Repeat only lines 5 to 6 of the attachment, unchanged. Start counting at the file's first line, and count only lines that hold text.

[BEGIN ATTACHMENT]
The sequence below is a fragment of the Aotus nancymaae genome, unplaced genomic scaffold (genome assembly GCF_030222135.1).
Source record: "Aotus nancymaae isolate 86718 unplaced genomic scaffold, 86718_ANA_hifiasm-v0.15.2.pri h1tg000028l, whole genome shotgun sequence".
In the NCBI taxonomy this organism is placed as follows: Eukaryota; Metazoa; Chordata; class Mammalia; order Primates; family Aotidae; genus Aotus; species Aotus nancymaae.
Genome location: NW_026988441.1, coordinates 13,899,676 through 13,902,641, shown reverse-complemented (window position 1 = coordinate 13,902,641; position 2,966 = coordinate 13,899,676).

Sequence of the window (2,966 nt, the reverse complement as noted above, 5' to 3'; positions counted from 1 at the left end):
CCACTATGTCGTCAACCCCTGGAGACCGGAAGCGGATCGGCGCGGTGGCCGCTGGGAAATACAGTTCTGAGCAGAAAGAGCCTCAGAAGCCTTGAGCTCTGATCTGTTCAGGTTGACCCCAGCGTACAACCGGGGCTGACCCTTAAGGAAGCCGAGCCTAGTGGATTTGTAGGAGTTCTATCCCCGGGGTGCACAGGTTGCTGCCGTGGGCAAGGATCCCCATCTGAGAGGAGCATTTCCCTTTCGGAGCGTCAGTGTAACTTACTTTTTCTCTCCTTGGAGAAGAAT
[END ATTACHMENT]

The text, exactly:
Sequence of the window (2,966 nt, the reverse complement as noted above, 5' to 3'; positions counted from 1 at the left end):
CCACTATGTCGTCAACCCCTGGAGACCGGAAGCGGATCGGCGCGGTGGCCGCTGGGAAATACAGTTCTGAGCAGAAAGAGCCTCAGAAGCCTTGAGCTCTGATCTGTTCAGGTTGACCCCAGCGTACAACCGGGGCTGACCCTTAAGGAAGCCGAGCCTAGTGGATTTGTAGGAGTTCTATCCCCGGGGTGCACAGGTTGCTGCCGTGGGCAAGGATCCCCATCTGAGAGGAGCATTTCCCTTTCGGAGCGTCAGTGTAACTTACTTTTTCTCTCCTTGGAGAAGAAT